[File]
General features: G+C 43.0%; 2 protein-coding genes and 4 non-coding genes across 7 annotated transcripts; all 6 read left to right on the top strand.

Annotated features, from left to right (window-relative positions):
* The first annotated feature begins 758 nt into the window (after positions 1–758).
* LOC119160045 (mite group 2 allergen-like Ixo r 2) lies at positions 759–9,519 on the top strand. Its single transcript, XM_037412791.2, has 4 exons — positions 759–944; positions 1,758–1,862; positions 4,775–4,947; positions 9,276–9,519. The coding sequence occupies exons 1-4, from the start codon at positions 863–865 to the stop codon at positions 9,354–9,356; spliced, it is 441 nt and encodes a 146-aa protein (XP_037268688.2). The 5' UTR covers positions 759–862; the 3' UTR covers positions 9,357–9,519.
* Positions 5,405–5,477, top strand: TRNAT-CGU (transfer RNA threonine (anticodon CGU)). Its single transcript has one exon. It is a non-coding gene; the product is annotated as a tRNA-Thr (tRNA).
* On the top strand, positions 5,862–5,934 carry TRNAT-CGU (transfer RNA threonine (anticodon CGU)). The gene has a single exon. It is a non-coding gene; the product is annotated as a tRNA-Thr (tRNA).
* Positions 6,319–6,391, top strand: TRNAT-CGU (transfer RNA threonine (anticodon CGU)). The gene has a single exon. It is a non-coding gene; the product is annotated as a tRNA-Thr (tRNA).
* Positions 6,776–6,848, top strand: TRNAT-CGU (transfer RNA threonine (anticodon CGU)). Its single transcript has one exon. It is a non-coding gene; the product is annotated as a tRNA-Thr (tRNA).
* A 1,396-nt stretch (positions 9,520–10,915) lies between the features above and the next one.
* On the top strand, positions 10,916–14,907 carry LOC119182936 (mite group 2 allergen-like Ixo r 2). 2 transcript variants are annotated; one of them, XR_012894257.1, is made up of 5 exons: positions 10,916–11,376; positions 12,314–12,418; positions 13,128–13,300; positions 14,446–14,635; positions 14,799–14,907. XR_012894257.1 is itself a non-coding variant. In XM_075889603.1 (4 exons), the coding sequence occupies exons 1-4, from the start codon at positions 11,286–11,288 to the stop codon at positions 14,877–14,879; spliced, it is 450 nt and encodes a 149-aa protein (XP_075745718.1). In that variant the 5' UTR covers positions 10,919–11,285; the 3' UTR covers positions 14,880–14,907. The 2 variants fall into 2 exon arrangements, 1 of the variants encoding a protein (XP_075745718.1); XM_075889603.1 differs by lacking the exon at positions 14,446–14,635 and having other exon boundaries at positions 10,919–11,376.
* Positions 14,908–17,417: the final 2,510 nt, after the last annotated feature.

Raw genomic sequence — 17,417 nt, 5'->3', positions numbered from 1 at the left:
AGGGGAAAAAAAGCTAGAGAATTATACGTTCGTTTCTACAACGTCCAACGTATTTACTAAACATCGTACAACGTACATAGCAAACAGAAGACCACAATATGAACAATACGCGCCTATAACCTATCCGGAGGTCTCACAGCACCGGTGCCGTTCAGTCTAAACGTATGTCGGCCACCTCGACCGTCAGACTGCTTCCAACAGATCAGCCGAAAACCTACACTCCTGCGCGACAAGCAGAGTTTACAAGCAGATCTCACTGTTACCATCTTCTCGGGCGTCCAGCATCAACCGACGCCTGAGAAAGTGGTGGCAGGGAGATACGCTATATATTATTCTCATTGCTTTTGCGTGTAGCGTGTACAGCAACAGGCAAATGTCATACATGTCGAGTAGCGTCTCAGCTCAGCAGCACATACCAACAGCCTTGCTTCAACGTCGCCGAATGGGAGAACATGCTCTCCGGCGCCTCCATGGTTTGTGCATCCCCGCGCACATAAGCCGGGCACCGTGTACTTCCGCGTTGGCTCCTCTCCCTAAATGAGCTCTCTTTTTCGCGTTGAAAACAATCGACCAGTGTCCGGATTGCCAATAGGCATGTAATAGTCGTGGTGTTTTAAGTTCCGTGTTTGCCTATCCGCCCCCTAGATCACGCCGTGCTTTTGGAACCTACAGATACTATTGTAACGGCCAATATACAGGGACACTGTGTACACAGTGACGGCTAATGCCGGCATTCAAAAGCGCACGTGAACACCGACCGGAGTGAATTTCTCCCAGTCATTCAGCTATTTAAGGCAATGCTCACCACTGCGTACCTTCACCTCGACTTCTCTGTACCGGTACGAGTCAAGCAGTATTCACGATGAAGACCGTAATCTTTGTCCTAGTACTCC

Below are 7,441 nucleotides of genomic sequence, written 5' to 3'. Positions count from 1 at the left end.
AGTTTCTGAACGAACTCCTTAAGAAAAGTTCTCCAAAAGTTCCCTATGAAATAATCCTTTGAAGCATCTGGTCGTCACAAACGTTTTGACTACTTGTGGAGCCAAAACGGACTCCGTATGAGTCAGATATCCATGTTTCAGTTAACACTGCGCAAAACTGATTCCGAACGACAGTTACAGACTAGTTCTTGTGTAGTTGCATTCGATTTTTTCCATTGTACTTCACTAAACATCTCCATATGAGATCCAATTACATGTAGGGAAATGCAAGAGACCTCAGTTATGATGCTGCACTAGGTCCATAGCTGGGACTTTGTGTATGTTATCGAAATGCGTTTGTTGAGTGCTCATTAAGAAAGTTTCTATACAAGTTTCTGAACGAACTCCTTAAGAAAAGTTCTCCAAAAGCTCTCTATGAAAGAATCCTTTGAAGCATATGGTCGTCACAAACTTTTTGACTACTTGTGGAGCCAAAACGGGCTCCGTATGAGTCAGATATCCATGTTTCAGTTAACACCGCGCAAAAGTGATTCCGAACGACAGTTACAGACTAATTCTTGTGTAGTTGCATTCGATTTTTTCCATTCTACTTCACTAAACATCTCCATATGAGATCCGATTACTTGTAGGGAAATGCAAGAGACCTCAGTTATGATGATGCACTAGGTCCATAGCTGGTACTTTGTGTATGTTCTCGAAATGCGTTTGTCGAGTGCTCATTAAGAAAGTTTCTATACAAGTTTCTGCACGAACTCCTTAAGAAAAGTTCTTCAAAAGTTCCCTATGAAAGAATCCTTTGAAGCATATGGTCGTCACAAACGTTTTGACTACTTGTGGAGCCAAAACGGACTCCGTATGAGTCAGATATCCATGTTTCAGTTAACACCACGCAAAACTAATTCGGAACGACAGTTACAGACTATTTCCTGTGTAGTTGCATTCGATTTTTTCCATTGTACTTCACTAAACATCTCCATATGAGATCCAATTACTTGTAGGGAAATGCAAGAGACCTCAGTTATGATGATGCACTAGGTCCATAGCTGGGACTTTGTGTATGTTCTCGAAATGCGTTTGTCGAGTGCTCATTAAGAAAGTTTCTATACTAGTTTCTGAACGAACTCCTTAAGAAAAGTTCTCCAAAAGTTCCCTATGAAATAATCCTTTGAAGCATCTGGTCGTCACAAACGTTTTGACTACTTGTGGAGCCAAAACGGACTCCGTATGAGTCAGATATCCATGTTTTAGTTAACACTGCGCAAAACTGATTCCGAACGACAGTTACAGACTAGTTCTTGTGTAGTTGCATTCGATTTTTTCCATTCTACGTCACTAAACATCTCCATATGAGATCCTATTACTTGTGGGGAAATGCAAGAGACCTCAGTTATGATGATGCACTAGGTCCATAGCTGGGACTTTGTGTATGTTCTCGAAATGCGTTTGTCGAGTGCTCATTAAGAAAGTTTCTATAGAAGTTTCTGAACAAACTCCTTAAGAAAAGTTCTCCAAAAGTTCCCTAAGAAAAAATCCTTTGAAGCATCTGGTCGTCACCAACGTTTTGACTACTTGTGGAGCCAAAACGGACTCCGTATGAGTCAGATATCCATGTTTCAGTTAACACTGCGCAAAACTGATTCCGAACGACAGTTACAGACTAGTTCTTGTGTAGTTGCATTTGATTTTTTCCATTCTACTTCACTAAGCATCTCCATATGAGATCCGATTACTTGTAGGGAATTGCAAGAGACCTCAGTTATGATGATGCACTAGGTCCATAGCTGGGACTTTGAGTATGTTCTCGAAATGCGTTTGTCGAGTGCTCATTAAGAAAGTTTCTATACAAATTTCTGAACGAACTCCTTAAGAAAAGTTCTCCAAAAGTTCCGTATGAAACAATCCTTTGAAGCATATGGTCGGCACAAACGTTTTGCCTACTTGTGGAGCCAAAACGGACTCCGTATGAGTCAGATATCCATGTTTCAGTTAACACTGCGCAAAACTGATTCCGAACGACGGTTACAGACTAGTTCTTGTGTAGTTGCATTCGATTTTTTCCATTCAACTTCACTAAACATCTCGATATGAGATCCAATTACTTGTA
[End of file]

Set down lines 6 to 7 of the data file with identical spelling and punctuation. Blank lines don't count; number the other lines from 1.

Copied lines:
* On the top strand, positions 5,862–5,934 carry TRNAT-CGU (transfer RNA threonine (anticodon CGU)). The gene has a single exon. It is a non-coding gene; the product is annotated as a tRNA-Thr (tRNA).
* Positions 6,319–6,391, top strand: TRNAT-CGU (transfer RNA threonine (anticodon CGU)). The gene has a single exon. It is a non-coding gene; the product is annotated as a tRNA-Thr (tRNA).